While Aarabi Badri revealed her capacity to cope effortlessly with intricate rhythm patterns as well abhinaya, Anagha Bharat captured the essence of a pada varnam with elegance.
The Yuva Utsav at Bharat Kalachar presented dancers from different schools of Bharatanatyam. Aarabi Badri, a disciple of Radhika Shurajit, made a favourable impression on the rasikas with her authentic approach and graceful Bharatanatyam. The skilled orchestral support, a judicious choice of songs and striking stage presence that avoided explicit showmanship pointed to a level-headed guidance of the guru.
The lilting tunes of the opening number ‘Natyavandanam' by Balamuralikrishna in ragamalika, reminded one of the Kuchipudi repertoire. Both the dance composition and presentation ushered in a brisk mood right at the outset.
The mention of the evils of lust, anger etc. that add to a devotee's distress, made the next piece, ‘Sri Chakraraja' more impressive. This was another ragamalika lyric that fitted into the Navaratri mood and paved the way for a weightier piece to follow.
Aarabi's expertise in nritta was put to test in the taxing varnam set to dance by the Dhananjayans. In ‘Mayam Yeno', a Papanasam Sivan composition in Mayamalavagowla, the dancer revealed her capacity to cope effortlessly with intricate rhythm patterns as well abhinaya. The adavus woven in gave no room for error and she rose to the challenge of the teacher's sensitively enunciated syllables.
The melodies of vocalist Chitrambari, violinist Kalaiarasan and Baba Prasad's sensitive mridangam play heightened the impact of the dancing.
While Aarabi's basic delineation of the sahitya and the sub-plots in the song were distinctly communicated, the detailing of the nayika's pangs of love lacked the punch. Also, though the narration of ‘penn paavam' was accurate, further shades would have enhanced the subtext here.
‘Yaaro Evar Yaro,' the evocative Bhairavi lyric from Ramanatakam was creatively interpreted. Aarabi's viewpoint was of the princess Sita (and not Rama as intended by the poet) who yearns to know the identity of the young and handsome man. The dancer clearly put her heart and soul into recreating the image of Rama. However, the ultimate effect was that of the depiction of the longing of a devotee, so much so the characterisation of Sita took a backseat.
‘Yahi Madhava,' a Jayadeva Ashtapadi, was a forceful depiction of a Khandita nayika. Aarabi did full justice as Radha who pours out her ire and scorn at the unfaithful Krishna and his wily nature. ‘Nrityangaharam' in Katanakutuhalam was a lively display of rhythm and melody.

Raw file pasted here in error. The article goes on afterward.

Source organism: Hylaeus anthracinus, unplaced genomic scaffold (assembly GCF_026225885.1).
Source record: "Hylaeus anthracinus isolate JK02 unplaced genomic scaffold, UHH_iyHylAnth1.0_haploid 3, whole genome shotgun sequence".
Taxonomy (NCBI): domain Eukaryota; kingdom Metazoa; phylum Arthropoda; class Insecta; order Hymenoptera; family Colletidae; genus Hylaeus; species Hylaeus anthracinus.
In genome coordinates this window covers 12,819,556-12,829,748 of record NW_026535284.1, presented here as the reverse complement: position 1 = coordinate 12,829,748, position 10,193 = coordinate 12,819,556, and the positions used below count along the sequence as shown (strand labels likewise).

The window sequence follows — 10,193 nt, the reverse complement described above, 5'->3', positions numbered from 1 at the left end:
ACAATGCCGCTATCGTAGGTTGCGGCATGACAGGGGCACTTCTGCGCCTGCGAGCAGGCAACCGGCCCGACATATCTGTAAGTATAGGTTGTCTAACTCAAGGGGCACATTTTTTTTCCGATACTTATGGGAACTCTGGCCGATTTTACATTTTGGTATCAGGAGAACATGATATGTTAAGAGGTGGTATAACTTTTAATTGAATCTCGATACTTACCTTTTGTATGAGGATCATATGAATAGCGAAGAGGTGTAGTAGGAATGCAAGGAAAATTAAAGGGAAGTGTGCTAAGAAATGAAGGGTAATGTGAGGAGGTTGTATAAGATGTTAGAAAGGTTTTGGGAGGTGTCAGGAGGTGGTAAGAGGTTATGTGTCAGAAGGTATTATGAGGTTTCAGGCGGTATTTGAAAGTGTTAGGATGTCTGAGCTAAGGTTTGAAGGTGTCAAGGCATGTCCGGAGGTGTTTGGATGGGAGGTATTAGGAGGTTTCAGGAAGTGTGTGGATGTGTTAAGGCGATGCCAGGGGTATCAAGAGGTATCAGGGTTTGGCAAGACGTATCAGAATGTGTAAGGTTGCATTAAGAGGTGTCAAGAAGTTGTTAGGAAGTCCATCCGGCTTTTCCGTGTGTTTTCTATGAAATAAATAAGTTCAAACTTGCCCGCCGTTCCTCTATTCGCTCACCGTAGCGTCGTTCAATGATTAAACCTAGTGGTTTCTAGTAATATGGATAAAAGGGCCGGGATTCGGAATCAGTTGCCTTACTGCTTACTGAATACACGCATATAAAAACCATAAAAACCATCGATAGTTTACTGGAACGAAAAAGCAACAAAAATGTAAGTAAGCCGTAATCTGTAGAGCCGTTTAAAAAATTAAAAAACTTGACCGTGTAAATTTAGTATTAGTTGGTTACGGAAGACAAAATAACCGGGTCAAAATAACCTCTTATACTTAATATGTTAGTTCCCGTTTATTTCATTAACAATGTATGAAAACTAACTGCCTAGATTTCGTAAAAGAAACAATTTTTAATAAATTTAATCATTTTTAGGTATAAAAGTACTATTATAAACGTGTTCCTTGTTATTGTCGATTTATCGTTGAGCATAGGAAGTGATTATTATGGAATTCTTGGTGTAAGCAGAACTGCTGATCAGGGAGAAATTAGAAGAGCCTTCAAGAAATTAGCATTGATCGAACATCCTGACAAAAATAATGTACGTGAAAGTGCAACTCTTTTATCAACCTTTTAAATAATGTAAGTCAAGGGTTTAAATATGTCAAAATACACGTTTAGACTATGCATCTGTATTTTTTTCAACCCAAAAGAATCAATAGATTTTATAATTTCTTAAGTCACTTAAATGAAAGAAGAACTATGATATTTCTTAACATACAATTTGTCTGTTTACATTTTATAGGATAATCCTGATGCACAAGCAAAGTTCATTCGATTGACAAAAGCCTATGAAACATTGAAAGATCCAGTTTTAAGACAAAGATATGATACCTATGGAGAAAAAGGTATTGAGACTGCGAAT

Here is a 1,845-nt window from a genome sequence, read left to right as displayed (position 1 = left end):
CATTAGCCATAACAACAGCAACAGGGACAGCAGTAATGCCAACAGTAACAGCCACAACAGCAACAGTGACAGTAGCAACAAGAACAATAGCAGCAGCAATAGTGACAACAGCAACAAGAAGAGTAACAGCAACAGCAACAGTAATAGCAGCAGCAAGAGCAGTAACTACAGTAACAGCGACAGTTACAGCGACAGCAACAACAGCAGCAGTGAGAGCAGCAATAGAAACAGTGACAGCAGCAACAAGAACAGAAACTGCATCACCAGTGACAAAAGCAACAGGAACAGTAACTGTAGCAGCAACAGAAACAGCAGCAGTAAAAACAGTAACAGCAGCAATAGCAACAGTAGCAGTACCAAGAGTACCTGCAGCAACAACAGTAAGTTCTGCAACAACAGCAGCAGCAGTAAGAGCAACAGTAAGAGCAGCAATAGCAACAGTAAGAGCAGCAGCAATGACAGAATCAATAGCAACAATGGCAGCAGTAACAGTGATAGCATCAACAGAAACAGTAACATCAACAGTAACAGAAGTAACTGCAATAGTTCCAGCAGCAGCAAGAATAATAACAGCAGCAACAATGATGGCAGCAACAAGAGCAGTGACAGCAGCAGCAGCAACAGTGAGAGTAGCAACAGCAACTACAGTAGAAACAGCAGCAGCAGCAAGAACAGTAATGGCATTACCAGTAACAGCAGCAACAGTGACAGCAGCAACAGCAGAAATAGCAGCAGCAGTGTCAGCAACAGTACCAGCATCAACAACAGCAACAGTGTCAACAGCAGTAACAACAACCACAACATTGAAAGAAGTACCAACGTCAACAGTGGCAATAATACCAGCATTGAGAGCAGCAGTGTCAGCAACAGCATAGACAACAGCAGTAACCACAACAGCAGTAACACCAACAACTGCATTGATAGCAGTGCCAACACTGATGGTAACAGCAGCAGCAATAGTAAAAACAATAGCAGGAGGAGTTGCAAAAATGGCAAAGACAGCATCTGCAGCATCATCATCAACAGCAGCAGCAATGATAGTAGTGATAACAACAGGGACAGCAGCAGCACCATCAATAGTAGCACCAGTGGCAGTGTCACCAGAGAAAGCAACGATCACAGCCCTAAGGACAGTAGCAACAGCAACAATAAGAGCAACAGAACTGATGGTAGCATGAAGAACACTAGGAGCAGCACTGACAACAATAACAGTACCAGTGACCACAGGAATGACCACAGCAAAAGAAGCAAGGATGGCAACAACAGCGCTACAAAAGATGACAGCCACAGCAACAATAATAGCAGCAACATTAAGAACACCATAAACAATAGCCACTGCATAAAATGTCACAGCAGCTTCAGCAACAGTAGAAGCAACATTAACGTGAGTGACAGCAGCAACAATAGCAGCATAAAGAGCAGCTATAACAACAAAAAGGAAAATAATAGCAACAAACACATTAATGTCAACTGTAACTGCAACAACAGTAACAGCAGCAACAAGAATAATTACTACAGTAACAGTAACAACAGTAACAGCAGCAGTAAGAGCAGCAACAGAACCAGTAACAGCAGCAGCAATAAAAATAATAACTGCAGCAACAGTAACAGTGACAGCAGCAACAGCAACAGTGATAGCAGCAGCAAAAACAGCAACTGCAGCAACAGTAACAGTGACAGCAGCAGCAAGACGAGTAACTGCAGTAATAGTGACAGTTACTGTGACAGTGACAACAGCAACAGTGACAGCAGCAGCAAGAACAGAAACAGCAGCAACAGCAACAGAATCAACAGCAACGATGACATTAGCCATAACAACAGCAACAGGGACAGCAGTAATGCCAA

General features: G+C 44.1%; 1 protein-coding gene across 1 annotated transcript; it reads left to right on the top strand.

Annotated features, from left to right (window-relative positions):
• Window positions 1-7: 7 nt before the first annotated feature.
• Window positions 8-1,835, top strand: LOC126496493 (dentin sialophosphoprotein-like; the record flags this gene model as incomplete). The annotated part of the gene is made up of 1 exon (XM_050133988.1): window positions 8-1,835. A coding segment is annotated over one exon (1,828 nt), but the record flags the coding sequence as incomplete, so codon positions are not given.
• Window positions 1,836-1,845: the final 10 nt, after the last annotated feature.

Her eyes spoke volumes
Anagha Bharat's recital for the Yuva Utsav festival at Bharat Kalachar was commendable for her emphatic articulation of abhinaya and knowledge of rhythm. The performance had an air of gravity that was a result of her meticulous training under Jayanthi Subhramaniam and her mother Sudha Bharat.
After the initial Pushpanjali in Gambhiranattai, where Anagha offered salutations to Ganesha, she presented the main piece in Bhairavi. ‘Mohamaana Yen Meedil' offers plenty of scope to depict varied mood in sringara, and Anagha utilised this to the fullest. Her expressive eyes conveyedthe essence of the pada varnam – a blend of sringara and bhakti rasas.
But the same dexterity could not be seen in the pure dance segment which though rhythmically accurate, was not peppy enough. The heaviness in the execution of the adavus also coincided with a slump in energy in the second half of this piece. In addition, the quick ‘dhith thith theys' used for the attractive arutis to show the speed of Manmatha's arrows, lacked the required buoyancy.
Consequently, the winning feature in this delectable Bhairavi piece was Anagha's intuitive grasp of the heroine's mood. Nandini Anand's fluid rendition and Anagha's showcase of emotions proved to be a winning combination for ‘Sri Jagadeeswari' in Ahir Bhairav and ‘Ksheerabdi Kannike' in ragamaalika. The dancer's emphasis on ‘Swagatam' and the many types of worship were graceful even if the excessive fluttering of eyes lessened the impact at times.
The symbolic offering of flowers in the former piece and the dressing up of the goddess in the latter fitted in with the festive season. One could appreciate the many distinctions presented in the manner her friends teased Goddess Lakshmi. The imagery of the Vaishnava shrines in the Purandara Dasa kriti enhanced the devotional aspect.
Anagha's dancing took on sparkle for the thillana in Brindavana Saranga and adi. The visualisation of ‘Pachai Maa Malai Pol Meni', the splendid Alwar Pasuram, fitted well with the dominant adavu design.
Jayanthi Subhramaniam's expert nattuvangam, Nellai D. Kannan's thunderous mridangam play and Kalaiarasan's sweet notes on the violin enriched the dancing.